On the other hand, Remender once again throws a bad guy at us who can't be plausibly defeated. Not only is Red Skull Professor X now, but he's got a gang of super-powered thugs who individually are almost unbeatable. Of course, they will be beaten somehow, but given Secret Avengers, I doubt it will be plausible. Not that we'll know from this volume, which is only part of the story.

And, believe it or not, I'm not going to complain about that. I am bugged that Marvel is now collecting fewer issues per collection than previously, for the same price. It sucks, but I understand inflation.

No, my chief complaint is what I complained about in Secret Avengers, that Remender seems to have an idea where he wants the story to go, and he forces it in that direction, even though it's not organic and sabotages suspension of disbelief. In Secret Avengers, the flaw was making Hawkeye the central character and hero-of-the-day, even though he should have been a wet smear on the pavement fairly quickly. In this one, it's making Alex "Havok" Summers the leader. And it just doesn't work.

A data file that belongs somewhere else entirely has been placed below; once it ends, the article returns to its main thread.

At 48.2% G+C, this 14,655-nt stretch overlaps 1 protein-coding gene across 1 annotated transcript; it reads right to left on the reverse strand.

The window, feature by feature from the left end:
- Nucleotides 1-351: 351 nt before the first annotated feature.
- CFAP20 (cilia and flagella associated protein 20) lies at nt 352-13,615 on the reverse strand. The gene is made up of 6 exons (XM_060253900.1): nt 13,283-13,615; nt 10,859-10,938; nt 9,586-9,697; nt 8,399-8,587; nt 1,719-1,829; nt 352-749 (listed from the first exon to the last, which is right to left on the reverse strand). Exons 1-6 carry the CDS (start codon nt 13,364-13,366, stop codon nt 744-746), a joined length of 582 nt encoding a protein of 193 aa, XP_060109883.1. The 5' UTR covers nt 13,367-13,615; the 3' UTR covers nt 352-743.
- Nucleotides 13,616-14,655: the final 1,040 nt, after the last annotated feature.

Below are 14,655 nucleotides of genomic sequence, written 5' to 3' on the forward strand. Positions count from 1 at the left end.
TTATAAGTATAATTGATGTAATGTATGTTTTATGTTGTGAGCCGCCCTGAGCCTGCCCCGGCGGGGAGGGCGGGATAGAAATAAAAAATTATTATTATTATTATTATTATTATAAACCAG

In the first issue, Captain America decides he needs a pretty mutant to be the face of a combined X-Men/Avengers squad. And he drafts Alex Summers to be that face.

Really? The brother of the mutant that everyone hates and fears? Whose power is really similar? Really, Cap? Really? Angel was busy? Kitty Pryde couldn't do a press conference? There are absolutely no pretty mutants who aren't related to Cyclops handy?

But we have to swallow it, even though it's the dumbest idea I'd heard that day. But then here's an additional rub: Captain America is on the squad. And he's NOT the leader? That's just silly. I always thought it was silly when Wasp or Scarlet Witch or somebody would be chairman and lead Avengers into battle, with Cap just another grunt. That's just inane: Sure they're CHAIRMAN, so let them chair meetings. When they go into combat, they should defer to the Super-Soldier! That's not an insult to Wasp or whomever, that's just common sense. Captain America's super-power, as it were, is leading people into battle, so let him use it!

But, OK, that happened. Cap put Havok in charge, as other people have been in charge before. So why does Remender make a point about Cap being a jerk when someone else is in charge? Rogue even says "He clearly doesn't like being given orders." Oh yeah? Since when? Did he hate being given orders in World War II by Allied Command? Did he hate being given orders by The Wasp when she was chairman? You can't have it both ways -- either he's a soldier who follows orders, or he isn't. This is poor characterization of one of my favorite characters, and worse, it once again throws me out of the story.